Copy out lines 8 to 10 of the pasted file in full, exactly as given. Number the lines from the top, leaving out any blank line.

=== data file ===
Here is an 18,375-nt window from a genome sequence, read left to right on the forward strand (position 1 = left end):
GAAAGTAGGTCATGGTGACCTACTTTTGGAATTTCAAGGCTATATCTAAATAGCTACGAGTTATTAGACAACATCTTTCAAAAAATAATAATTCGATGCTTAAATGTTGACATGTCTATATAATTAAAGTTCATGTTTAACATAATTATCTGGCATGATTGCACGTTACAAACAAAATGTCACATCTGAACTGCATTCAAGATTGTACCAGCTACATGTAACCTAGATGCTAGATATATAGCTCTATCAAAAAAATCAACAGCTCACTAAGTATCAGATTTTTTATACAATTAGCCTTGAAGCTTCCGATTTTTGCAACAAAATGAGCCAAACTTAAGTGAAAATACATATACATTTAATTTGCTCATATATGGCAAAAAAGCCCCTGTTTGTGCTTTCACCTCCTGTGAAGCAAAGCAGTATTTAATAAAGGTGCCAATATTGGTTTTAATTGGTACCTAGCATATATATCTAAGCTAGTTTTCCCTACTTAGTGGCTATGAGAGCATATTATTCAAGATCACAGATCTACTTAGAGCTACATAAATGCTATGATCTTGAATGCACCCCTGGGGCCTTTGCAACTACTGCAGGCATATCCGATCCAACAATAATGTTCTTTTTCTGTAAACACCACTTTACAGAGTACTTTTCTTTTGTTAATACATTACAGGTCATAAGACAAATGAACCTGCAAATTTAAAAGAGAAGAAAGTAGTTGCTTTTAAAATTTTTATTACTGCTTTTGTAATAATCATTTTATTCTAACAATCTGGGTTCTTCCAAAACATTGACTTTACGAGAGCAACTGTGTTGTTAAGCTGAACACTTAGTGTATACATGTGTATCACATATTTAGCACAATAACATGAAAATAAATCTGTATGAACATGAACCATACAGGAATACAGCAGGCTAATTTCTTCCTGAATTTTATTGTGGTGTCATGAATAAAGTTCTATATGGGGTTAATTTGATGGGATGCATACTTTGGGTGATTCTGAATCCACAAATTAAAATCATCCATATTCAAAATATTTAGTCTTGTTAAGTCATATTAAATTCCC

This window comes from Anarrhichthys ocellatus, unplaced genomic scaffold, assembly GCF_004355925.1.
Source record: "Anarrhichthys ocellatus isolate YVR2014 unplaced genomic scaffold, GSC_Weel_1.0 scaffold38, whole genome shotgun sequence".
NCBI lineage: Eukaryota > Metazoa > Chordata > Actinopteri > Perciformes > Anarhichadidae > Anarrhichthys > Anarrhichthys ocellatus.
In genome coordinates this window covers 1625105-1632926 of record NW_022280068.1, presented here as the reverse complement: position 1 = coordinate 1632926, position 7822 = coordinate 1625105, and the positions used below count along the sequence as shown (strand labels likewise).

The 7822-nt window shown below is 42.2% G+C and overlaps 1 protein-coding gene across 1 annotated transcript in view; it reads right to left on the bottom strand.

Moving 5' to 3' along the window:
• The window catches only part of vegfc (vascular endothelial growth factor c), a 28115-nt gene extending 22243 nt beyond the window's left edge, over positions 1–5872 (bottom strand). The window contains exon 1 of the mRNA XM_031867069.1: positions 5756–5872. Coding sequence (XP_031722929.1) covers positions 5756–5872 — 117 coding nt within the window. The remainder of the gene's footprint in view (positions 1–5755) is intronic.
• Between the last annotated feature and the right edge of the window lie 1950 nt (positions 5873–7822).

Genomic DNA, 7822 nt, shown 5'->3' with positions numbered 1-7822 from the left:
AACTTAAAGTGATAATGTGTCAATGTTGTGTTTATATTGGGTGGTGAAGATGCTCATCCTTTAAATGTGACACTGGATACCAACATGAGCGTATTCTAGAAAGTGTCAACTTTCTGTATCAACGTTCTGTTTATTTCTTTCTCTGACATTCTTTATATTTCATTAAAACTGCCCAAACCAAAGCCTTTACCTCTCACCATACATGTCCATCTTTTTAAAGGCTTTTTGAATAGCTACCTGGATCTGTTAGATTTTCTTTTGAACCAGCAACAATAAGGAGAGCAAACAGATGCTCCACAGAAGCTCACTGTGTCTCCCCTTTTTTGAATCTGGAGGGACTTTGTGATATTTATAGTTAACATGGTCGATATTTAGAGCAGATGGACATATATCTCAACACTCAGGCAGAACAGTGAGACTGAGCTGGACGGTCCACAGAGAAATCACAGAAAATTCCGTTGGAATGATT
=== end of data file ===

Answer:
Moving 5' to 3' along the window:
• The window catches only part of vegfc (vascular endothelial growth factor c), a 28115-nt gene extending 22243 nt beyond the window's left edge, over positions 1–5872 (bottom strand). The window contains exon 1 of the mRNA XM_031867069.1: positions 5756–5872. Coding sequence (XP_031722929.1) covers positions 5756–5872 — 117 coding nt within the window. The remainder of the gene's footprint in view (positions 1–5755) is intronic.
• Between the last annotated feature and the right edge of the window lie 1950 nt (positions 5873–7822).